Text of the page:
As a teacher, how do I convince my school leaders that having teachers teach several subjects is a terrible idea?

Adam Smith thought a lot about this type of thing in the 1770's. He figured in The Wealth of Nations:

It is not from the benevolence of the [school leaders], butcher, the brewer, or the baker that we expect our dinner, but from their regard to their own interest.

We address ourselves, not to their humanity but to their self-love, and never talk to them of our own necessities but of their advantages.

Most leaders-school or otherwise-want to give you whatever it is that you need to succeed.

You may, however, want to figure out how to make it easy for them to give it to you!

In more practical terms, that means:

1) Identify their their worries. (Or "interests" as Mr. Smith might say.) What are their biggest, strategic priorities? (Improving student growth & achievement by x, etc.)

2) Align your proposed solution to their worries. How will your suggested change address their concerns? (My strategy will help us improve student growth and achievement by... according to... sources: Perhaps there is a nearby school, etc. that is otherwise similar except they implement your solution and have better scores, etc.?)

3) Impact Analysis & Cost/Benefit. How do you illustrate/help them best understand the impact this change will have relative to other areas/decisions they might make? (Leaders always have multiple demands for their attention/time/decision-making... How do you make the cost/benefit easier for them when weighing what changes to make and how?)

4) Anticipate & Provide Other Relevant Data/Facts. Thorough leaders will want to know things like whether is the change permitted within policy or will I need to connect with legal/my supervisor, etc. They will want to know how many other people the said solution might impact... and how many of said people will be upset/happy with the change. (This means staff, other students, and possibly parents in this case!)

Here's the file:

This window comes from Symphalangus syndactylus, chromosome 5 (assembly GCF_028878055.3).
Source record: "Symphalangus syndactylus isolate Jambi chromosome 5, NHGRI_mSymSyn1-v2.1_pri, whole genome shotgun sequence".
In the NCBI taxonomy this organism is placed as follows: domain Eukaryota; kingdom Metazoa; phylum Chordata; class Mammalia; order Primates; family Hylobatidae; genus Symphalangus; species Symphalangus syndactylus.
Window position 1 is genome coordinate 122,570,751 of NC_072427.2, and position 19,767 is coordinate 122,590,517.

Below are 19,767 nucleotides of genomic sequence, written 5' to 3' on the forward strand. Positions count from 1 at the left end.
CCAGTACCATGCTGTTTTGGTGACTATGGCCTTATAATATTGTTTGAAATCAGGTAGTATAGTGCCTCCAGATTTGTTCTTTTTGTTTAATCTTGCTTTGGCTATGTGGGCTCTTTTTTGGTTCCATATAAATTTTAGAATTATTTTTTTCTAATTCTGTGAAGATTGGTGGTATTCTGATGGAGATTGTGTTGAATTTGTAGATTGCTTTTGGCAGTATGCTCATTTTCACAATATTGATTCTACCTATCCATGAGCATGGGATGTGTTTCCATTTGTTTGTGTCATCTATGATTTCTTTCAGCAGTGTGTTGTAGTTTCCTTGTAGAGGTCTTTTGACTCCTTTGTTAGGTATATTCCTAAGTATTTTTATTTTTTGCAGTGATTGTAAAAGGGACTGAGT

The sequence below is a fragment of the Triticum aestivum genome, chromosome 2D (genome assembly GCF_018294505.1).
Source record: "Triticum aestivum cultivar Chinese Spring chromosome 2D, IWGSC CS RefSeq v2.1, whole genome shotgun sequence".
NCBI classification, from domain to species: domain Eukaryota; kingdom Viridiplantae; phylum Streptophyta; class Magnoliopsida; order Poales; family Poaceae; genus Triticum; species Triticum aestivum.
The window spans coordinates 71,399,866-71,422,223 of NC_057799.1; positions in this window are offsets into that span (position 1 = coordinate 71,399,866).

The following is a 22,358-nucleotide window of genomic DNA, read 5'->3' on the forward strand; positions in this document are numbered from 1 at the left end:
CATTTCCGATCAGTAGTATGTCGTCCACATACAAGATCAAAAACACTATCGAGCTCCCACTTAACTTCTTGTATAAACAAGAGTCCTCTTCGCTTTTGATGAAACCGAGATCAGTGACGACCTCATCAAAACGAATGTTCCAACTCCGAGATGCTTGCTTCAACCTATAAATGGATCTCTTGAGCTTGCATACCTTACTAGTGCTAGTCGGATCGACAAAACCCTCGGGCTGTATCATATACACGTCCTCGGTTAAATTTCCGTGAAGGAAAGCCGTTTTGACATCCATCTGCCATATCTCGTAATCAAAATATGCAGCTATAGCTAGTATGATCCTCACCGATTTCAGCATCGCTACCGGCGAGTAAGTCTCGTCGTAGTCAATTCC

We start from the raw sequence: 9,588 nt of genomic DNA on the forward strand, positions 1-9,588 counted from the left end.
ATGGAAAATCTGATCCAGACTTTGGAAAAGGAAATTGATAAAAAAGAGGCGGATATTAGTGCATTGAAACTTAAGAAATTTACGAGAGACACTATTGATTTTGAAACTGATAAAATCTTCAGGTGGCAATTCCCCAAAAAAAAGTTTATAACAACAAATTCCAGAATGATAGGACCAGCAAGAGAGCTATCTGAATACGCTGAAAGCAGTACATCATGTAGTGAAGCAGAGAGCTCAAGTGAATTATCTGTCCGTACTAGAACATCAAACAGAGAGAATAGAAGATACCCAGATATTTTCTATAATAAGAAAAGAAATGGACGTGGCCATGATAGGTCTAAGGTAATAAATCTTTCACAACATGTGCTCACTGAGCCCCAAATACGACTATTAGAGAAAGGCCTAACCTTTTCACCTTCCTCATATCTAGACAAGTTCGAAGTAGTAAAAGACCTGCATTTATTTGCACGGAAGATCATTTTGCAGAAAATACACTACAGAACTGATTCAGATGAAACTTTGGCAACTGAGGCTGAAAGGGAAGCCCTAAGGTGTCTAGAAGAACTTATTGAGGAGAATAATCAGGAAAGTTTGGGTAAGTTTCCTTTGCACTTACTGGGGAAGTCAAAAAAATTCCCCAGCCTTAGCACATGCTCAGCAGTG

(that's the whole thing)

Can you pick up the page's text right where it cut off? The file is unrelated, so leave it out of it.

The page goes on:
It would help to know more about your situation. Are you currently teaching multiple subjects and trying to focus on one or two, or are you currently teaching a few subjects and the school wants you to teach more?

A major disadvantage to teaching outside your training and abilities is imparting incorrect information to students. I have seen students who learned Spanish with a French accent from the French teacher, teachers giving students wrong instruction in math, and an elementary school teacher giving students the wrong way to spell "snail" ("snell"). I would hope we would not expect someone who is colorblind to run the art program or someone who is tone deaf to run the music program. Teaching in an area where you are very poorly qualified can lead to imparting incorrect information.

Teaching too many subjects will make it hard for you to focus. If you spend the same amount of time developing lesson plans for 6 classes as for 3 classes, you automatically have an average of half as much time to prepare for each class.

Teaching multiple subjects with a discipline area (i.e. math or science or reading/writing) can be beneficial. You can make connections as a teacher, and help your students make connections.

I can't say teaching several subjects is universally a terrible idea; I would need to know more about the specific situation to judge whether its a good or bad idea.


Quite obviously you feel that knowing a subject matter is more important than knowing kids and how to teach them. My 1st job was in a one room school, and I hot only taught all subject areas, but also grades K,1,2,3,4,5,&7. I also taught 15 years in laboratory schools at 5th grade level before I was appointed Coordinator of Innovation and Experimentation in Education. Near my last year of teaching at the university, I arranged an exchange and taught in a modern open plan, depressed area school to become aware of the changes in child development. I see no educational advantage to a concentration in a subject matter over the opportunity to know children.


In California, being assigned to teach outside your credential is illegal. Simply inform them that your credential does not allow you to be given the assignment the administrator wishes you to take. Then have the Association file suit in its own name on this issue. We did!

There are many studies about this issue, and they all say the same thing. This is not a good idea. It predicts bad outcomes for learning.

This does not apply to the elementary school where teaching all subjects is traded for teacing the same only one class of students each day for an entire school year.


A2A

Good question, and I agree with you that teaching 7 subjects is a TERRIBLE idea. I think it's one of those "that's the way it's always been" arguments. While I am a strong supporter of public school, I also think there's room for improvement. Things change-KIDS change. It makes much more sense to me for each teacher to focus on one or 2 curricular area and teach them really well.

I dont have the answer to your question, sorry. It's a great idea though.


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